GOLDEN RULES

Rodney Times - - YOUR PAPER, YOUR PLACE -

I wouldn’t go over­seas with­out travel in­sur­ance.

It’s not that I’m a ner­vous trav­eller, and I’m cer­tainly not wor­ried about lost bags or travel de­lays.

It’s the re­ally, re­ally big stuff that mat­ters to me: which is med­i­cal and evac­u­a­tion home by air am­bu­lance.

The largest travel in­surer in the coun­try, South­ern Cross Travel In­sur­ance just re­leased a hor­ror list of claims rang­ing from $206,000-$561,000 paid out to get very sick peo­ple back to New Zealand on special air am­bu­lances after ter­ri­ble ac­ci­dents and ill­nesses over­seas.

The chances of any of the hor­ror sto­ries be­hind those claims (heart at­tack, se­ri­ous ill­ness, cliff fall, etc) hap­pen­ing to you while on your trip are small, but th­ese are costs that or­di­nary peo­ple can­not cope with eas­ily.

I have travel in­sur­ance on the brain as I have just fin­ished click­ing my way through an on­line ap­pli­ca­tion for travel

Do not buy travel in­sur­ance on price alone

Com­pare poli­cies

Un­der­stand what is, and what is not, cov­ered.

in­sur­ance.

There was never a ques­tion of go­ing with­out it, as young reck­less Rob did a quar­ter of a century ago to South Amer­ica.

I con­sider travel in­sur­ance to be an or­di­nary, and nec­es­sary, cost to fac­tor into travel bud­get­ing.

I didn’t choose my pol­icy on price alone. I’m not in­ter­ested in sav­ing $10 or $20, if it means buy­ing a bar­gain-base­ment pol­icy with lim­ited cover.

When shop­ping for a pol­icy, you’re look­ing to un­der­stand what each pol­icy cov­ers you for, and what it does not.

I tend to fo­cus on cov­er­age for the re­ally big stuff, the med­i­cal and evac­u­a­tion.

It’s hard not to read poli­cies with an eye on the mo­ment.

For ex­am­ple, Bri­tain’s been rocked by a string of ter­ror­ist at­tacks, so I was at­ten­tive to whether claims caused by ter­ror­ism were ex­cluded from poli­cies.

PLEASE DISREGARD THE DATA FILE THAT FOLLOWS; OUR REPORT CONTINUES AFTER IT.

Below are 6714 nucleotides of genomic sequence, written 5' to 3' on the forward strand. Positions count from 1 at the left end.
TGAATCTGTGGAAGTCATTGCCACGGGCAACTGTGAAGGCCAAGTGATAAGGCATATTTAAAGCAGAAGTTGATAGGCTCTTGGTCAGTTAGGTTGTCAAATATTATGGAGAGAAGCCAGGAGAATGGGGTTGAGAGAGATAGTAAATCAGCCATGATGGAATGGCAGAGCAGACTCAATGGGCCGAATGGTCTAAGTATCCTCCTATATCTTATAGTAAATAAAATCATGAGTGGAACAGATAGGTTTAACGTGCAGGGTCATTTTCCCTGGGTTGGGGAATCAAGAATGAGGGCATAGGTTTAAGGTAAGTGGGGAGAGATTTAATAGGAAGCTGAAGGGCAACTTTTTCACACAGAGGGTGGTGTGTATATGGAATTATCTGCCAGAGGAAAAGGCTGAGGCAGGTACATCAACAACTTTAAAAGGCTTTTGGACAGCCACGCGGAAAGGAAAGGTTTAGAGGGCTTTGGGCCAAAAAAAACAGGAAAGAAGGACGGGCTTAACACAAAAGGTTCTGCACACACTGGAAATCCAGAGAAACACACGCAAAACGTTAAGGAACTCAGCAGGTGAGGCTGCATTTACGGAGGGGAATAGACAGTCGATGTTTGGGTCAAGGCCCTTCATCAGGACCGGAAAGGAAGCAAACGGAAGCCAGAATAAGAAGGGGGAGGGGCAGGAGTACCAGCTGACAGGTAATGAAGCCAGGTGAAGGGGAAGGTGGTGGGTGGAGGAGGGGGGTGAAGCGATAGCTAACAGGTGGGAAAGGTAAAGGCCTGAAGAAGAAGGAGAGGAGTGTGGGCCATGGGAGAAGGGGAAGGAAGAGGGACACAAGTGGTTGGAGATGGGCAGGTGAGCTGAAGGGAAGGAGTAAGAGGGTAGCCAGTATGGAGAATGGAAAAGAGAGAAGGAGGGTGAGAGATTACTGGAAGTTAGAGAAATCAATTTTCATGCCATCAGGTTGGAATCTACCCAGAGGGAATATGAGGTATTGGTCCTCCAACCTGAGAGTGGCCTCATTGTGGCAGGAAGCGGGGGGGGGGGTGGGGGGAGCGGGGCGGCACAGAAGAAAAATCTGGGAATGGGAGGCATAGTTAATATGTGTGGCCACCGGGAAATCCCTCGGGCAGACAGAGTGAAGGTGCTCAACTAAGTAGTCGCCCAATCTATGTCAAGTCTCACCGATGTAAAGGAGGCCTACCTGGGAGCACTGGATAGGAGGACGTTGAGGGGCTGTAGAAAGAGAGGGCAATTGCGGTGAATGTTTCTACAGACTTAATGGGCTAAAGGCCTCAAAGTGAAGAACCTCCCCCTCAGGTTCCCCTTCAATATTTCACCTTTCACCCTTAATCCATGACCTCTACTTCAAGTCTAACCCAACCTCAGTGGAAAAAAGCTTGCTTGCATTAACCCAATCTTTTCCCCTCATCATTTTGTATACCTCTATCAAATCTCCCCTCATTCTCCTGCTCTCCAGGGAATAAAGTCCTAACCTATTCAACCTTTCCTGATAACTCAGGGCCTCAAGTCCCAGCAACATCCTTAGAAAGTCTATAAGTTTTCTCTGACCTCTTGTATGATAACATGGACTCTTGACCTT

The one I bought ex­cludes

‘‘I'm not in­ter­ested in sav­ing $10 or $20 on a pol­icy if it means buy­ing a bar­gain-base­ment pol­icy.’’

ter­ror­ism-re­lated claims for per­sonal ex­penses, and travel dis­rup­tion, but not med­i­cal and evac­u­a­tion.

I also had in mind that poor stu­dent sent home in a coma to die after be­ing de­tained by North Korea.

The pol­icy I chose doesn’t cover events caused by gov­ern­ment ac­tions like de­tain­ment. None do.

Not all risks ex­cluded by travel in­sur­ance poli­cies are so easy to un­der­stand. Of th­ese ’’pre­ex­ist­ing’’ med­i­cal con­di­tions are the big­gest area of con­cern.

Un­less you ask for pre-ex­ist­ing con­di­tions to be cov­ered, any claim aris­ing from them is ex­cluded. Think about that.

Imag­ine the South­ern Cross Travel In­sur­ance pol­i­cy­holder who had a heart prob­lems in the US had not asked the in­surer to cover the risk.

He’d have had been a bill of $235,000 to pay him­self.

Most travel in­sur­ance is now bought on­line.

It’s ter­ri­bly easy to go for the cheap­est pol­icy, click through the process with­out read­ing the pol­icy doc­u­ment, or re­al­is­ing you need to ask for pre-ex­ist­ing con­di­tions to be cov­ered.

You need to keep your wits about you when buy­ing travel in­sur­ance, just as you need to take care and be sen­si­ble when hol­i­day­ing over­seas.

123RF

Hol­i­day check­list: Pass­port, togs, sun­screen, and travel in­sur­ance.

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